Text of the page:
There have been various attempts as described in prior art structures to control vehicle suspension movement such as is shown in the U.S. Patents to Monroe U.S. Pat. No. 3,193,239; Thompson No. U.S. Pat. No. 3,603,610; Fukumura U.S. Pat. No. 4,746,106; Nikura et al. U.S. Pat. No. 4,858,898; and Sirven U.S. Pat. No. 5,058,868.

The U.S. Patent to Cislo U.S. Pat. No. 3,195,877 discloses a self-energizing hydraulic leveling device for vehicle suspension which utilizes an externally operated plunger element and dashpot which causes fluid displacement and subsequent spring seat displacement. The Cislo device is not full time, tends to pump up, and the device does not act as a damper but as a mechanical servo valve.

The U.S. Patent to H. Erdmann et al. U.S. Pat. No. 3,538,813 discloses a shock absorber for vehicular suspension systems, which is a position sensitive device, which does not compress, which locks the spring, does not use displacement or compression force to react on the spring to reduce the overall suspension travel and lacks the other features of the invention.

Another method of suspension travel control is to use rubber bumpers which are engaged by the suspension after initial travel and which reduce further travel; however, the contact reaction is abrupt and may produce undesirable results.

The bi-linear platform reactive damper of the invention operates during varying speeds of the vehicle to provide a decreased initial spring rate for control of the vehicle suspension height and has other advantages not found in the prior art.


A bi-linear platform reactive damper for automotive vehicle which comprises a chamber containing hydraulic fluid with a damper piston therein with a rod connected thereto and to the vehicle which rod is displaceable upon suspension movement, the chamber being connected to a pressurized external reservoir with a separator piston therein with an adjustable stop for the piston, and pressurized gas on the stop side of the piston so that fluid from the damper chamber causes the separator piston to bottom on the stop and further rod displacement causes fluid to displace a spring platform compressing a chassis spring carried outside the chamber, thereby increasing the spring force which results in a decreased initial spring rate, which is bi-linear at various rod positions and which limits overall suspension movement to maintain optimum vehicle height while maintaining complete damping characteristics during varied operating conditions.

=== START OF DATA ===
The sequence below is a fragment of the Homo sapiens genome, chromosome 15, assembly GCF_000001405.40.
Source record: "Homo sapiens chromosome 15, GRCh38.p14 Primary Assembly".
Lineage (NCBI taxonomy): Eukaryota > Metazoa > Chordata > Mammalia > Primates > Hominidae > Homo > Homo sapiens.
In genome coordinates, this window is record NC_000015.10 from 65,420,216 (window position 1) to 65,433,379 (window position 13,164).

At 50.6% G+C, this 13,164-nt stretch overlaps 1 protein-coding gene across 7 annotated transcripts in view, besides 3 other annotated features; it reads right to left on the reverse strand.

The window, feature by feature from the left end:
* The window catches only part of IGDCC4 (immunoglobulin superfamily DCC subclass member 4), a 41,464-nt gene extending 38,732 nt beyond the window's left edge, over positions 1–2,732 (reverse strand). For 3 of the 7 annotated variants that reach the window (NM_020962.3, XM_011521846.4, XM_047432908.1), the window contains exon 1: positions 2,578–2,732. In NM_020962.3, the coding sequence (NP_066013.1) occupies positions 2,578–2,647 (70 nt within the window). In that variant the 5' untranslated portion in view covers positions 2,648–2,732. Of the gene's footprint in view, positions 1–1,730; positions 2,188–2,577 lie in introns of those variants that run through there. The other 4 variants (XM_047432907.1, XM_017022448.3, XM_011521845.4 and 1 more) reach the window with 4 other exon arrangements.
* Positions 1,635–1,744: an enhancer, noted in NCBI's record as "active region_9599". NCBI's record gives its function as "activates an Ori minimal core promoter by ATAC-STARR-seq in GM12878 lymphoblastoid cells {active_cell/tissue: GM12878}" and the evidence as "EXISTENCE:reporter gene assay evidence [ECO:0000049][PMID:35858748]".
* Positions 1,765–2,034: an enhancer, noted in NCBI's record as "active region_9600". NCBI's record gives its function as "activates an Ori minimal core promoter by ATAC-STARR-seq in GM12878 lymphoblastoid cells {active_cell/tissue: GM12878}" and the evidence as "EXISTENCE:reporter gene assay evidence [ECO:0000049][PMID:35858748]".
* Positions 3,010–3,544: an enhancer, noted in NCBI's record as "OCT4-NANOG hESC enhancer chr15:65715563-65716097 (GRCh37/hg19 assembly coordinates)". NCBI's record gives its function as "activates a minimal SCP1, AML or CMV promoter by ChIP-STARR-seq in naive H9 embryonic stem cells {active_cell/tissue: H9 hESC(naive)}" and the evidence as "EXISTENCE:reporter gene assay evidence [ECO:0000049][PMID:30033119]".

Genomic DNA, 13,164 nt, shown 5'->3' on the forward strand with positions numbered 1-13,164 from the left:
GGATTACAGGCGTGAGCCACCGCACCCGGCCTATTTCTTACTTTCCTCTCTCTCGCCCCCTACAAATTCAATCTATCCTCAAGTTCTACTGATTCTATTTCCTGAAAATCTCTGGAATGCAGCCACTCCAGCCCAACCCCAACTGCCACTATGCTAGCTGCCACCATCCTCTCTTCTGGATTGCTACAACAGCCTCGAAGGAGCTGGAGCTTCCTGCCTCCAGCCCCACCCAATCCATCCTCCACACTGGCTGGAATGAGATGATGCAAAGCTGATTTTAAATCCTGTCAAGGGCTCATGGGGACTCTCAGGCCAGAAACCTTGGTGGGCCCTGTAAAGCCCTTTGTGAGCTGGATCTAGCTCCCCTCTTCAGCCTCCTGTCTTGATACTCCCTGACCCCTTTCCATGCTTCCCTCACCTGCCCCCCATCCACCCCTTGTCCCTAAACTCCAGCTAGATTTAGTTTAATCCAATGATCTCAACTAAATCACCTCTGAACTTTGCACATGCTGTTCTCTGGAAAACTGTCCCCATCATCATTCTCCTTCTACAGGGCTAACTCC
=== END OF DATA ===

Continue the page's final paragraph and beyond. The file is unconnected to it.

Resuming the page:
The principal object of the invention is to provide a bi-linear platform reactive damper for automotive vehicles which reduces overall suspension movement for varied road and track conditions.

A further object of the invention is to provide apparatus of the character aforesaid which can be used with a wide variety of automotive vehicles.

A further object of the invention is to provide apparatus of the character aforesaid which retains complete damping capabilities throughout vehicle operation.

A further object of the invention is to provide apparatus of the character aforesaid which is capable of adjustment to meet the suspension characteristics of different vehicles.

A further object of the invention is to provide apparatus of the character aforesaid which is simple to install and requires minimum maintenance.

Other objects and advantageous features of the invention will be apparent from the description and claims.


The nature and characteristic features of the invention will be more readily understood from the following description when taken in connection with the accompanying drawings in which:

FIG. 1 is a view in partial section, of the bi-linear reactive damper of the invention, in passive condition;

FIG. 2 is a view similar to FIG. 1, illustrating the apparatus in reactive condition, and

FIG. 3 is a graph illustrating the performance characteristics of the apparatus of the invention.

It should, of course, be understood that the description and drawings herewith are merely illustrative and that various modifications and changes can be made in the structure disclosed without departing from the spirit of the invention.

Like numerals refer to like parts throughout the several views.


Referring now more particularly to the drawings and FIGS. 1 and 2 thereof the bi-linear platform reactive damper apparatus 10 is therein illustrated.

The apparatus 10 includes a damper housing 11, which is of generally cylindrical configuration, with a mounting flange 12 at its lower end which can be mounted to a lower suspension component (not shown) of an automotive vehicle by a bolt (not shown) engaged in sleeve 14.

The housing 11 has a damper chamber 13 open at the top with a bore 15, which chamber is normally filled with hydraulic fluid of well known type, and closed off at the top by a plug 16, which may be threadably engaged therewith, and is provided with an o-ring seal 20 in groove 21 in the plug 16 which bears against bore 15.

The plug 16 has a bore 22 with a cylindrical rod 23 therein movable in an axial direction, which rod has its upper end 24 engaged with an upper suspension component (not shown) of a vehicle (not shown).

The rod 23 at its end 25 opposite to end 24 has a damper force generating mechanism or piston 26 thereon, which can be of the well known plate valve type. The piston 26 is of generally cylindrical shape with an outer groove 27 which has an O-ring 28 therein, and with ridges 29 which engage the bore 15 to seal and guide the piston 26 as it travels along bore 15. The rod 23 is hollow, with a bore 30, which has an adjustable fluid flow valve mechanism therein, which includes a hollow sleeve 35 with a seat 36 with which a movable valve 37 is adjustable to control hydraulic fluid flow therethrough and through passageways 38 located between plug 16 and mechanism 26. The valve 37 adjustment may be varied by adjusting an external knob 39 to change the fluid flow rebound force to vary the hardness of the vehicle ride.